- Posted by Johanna on September 25, 2009 at 7:09 pm
- Category: Books and Prose
- CREDITS: by Yishan Li
- PUBLISHER: Watson-Guptill; $25.99 US
When I first heard about this book, I was both intrigued and concerned. I was interested in knowing what kind of art advice would be aimed specifically at those creating manga for girls, but I was also worried that targeting such a book was putting too much emphasis on the wrong things. Shojo is a measure of audience, not a genre, after all. The first sentences of the introduction set my fears at rest:
In the West, we’ve come to view shoujo as a way of talking about certain styles of manga and anime — those concerned with relationships and character development — but in Japan, it just means aimed at girls. This means there are no limits to what it can depict, or what you can choose to write and draw about.
Unfortunately, the content of the rest of the book doesn’t really support that statement. The book is really selling templates. The included CD contains character line art, page layouts, word balloons, speedlines, tones, backgrounds, and accessories. You use the art, and you can build manga without drawing much yourself. It’s a print version of something like Tokyopop Manga Creator. Again, from the introduction:
We have done most of the hard work for you… It’s as simple as selecting the look you want, assembling the sections of line art you like, and then transplanting your finished creations into one of the provided page layouts.
“Creation” seems a bit optimistic, given how little actual work the “creator” is doing, but maybe that’s how the word has been redefined in today’s cut-and-paste remix world.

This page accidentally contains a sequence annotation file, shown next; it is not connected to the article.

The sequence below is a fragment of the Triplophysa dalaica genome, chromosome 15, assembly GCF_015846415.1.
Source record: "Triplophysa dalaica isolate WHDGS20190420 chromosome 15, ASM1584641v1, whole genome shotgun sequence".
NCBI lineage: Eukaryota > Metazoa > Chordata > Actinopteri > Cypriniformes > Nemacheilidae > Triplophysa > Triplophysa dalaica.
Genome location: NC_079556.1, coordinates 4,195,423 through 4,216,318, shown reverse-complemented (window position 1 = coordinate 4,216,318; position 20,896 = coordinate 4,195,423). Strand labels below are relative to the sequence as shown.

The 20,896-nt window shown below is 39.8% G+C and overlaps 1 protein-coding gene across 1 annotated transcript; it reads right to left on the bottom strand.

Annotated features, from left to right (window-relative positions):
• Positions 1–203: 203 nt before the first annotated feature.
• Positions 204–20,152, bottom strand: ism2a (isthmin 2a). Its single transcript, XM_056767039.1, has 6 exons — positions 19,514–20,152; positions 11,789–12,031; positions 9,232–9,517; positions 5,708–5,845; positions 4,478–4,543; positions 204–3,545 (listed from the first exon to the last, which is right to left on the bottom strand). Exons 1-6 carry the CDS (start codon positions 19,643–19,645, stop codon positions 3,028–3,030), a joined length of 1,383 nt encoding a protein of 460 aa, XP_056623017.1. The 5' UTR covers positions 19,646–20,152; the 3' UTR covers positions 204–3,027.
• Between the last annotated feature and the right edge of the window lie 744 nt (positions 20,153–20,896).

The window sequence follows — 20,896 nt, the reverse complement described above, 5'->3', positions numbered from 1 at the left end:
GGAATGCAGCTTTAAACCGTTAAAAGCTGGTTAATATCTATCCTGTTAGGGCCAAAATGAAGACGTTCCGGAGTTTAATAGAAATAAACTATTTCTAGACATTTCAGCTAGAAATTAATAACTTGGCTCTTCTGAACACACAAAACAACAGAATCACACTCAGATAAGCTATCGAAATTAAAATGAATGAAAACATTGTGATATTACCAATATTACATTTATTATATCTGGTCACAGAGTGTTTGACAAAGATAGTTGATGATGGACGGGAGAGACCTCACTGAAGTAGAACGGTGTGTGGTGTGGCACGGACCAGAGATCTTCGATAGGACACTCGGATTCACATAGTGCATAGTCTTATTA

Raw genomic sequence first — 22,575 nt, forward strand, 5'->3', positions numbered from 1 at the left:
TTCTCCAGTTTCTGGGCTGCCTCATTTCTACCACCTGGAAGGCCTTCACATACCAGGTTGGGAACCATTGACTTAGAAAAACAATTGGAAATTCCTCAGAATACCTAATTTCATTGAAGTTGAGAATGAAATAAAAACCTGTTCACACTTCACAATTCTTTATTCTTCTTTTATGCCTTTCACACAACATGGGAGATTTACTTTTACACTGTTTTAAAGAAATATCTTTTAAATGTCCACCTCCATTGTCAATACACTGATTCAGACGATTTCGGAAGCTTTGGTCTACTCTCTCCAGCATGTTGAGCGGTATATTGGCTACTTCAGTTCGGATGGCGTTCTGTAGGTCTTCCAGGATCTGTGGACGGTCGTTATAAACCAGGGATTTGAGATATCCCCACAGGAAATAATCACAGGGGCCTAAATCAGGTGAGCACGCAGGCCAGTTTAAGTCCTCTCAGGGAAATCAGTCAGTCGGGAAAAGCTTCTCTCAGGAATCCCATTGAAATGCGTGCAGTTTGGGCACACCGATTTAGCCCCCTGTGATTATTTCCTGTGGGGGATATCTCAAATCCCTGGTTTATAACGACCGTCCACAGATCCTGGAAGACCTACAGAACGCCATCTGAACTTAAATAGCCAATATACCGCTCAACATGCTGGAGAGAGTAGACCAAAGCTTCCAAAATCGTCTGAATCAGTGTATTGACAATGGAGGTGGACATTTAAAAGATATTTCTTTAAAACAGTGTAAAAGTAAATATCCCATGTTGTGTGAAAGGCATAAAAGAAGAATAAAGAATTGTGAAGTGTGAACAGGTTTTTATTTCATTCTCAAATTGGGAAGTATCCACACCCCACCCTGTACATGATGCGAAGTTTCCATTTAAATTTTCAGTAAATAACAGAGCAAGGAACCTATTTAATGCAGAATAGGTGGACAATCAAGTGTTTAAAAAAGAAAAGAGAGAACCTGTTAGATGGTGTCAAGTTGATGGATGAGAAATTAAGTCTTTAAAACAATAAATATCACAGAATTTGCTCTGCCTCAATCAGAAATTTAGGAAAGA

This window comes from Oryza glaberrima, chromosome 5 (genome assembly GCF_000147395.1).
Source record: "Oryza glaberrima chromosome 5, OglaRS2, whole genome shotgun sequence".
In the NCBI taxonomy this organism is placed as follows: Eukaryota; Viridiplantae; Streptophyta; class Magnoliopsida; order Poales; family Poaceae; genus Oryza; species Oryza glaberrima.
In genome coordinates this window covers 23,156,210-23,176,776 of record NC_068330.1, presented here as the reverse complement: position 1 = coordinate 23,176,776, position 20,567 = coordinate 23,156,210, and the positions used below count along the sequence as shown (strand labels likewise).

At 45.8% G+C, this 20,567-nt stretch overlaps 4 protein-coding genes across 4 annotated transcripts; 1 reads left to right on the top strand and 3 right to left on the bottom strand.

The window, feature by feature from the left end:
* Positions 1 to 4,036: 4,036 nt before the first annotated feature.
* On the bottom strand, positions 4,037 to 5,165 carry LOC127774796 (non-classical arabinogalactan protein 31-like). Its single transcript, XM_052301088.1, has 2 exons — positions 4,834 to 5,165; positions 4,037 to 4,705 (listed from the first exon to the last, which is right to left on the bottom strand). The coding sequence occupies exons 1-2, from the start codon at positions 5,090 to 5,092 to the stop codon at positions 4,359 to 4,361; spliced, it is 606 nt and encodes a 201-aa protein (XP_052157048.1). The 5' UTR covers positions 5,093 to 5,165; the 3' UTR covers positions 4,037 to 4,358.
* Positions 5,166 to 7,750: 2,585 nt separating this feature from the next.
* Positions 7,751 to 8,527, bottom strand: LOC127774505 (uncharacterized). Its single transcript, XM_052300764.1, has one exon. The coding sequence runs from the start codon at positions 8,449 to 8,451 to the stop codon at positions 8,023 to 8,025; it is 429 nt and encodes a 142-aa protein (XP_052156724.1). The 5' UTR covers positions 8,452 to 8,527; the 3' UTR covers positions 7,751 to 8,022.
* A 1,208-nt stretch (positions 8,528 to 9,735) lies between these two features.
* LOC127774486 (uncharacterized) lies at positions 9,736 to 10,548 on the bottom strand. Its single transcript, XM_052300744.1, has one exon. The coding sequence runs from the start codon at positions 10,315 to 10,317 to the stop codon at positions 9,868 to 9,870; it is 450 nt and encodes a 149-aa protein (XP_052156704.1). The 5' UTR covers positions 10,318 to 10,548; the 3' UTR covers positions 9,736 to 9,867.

The book is well-designed and easy-to-read, with brightly colored page backgrounds and lots of short text paragraphs with headers to help you find information, but the content is slight. The first 67 pages show you how to use the CD files to create digital manga, which is a huge topic for that short space, especially when (for example) two pages is given over to explaining that you need a mouse, the internet, a printer, and maybe a scanner.
The CD files are in PSD (Photoshop) format, so you’ll need some version of that program. You turn various layers on and off to give the characters different expressions or poses and resize them for closeups. There’s no information on writing — creating an interesting story, figuring out character motivations, or the like — only assembling pre-provided elements to build pages. Although there are 16 pages on coloring, including basic color theory.
The second half of the book is a catalog of the images available on the CD. I’m reminded of the 70s toy Fashion Plates, where you could “design high-fashion outfits” by mixing and matching raised templates and then doing charcoal rubbings. It wasn’t particularly creative then, and it’s not any more so now that it uses a computer instead of plastic plates.
After reading this instruction set, I’m also not sure what makes it specifically “shoujo”, unless it’s an emphasis on typical schoolgirl love stories. In contrast to the optimistic opening, all of the examples use that kind of premise and character look.
I’m fascinated by the book design — I don’t know why they made the CD such a prominent part of the cover, but it does reinforce for the customer that it’s included and its importance. Maybe they wanted the reader to be sure to see the line “Read the enclosed License Agreement before using any image on this disc.” Surprisingly, by my reading, the license does allow you to use the provided material for commercial efforts (so long as it’s not pornographic or obscene); you just can’t redistribute the libraries.
(A complimentary copy for this review was provided by the publisher.)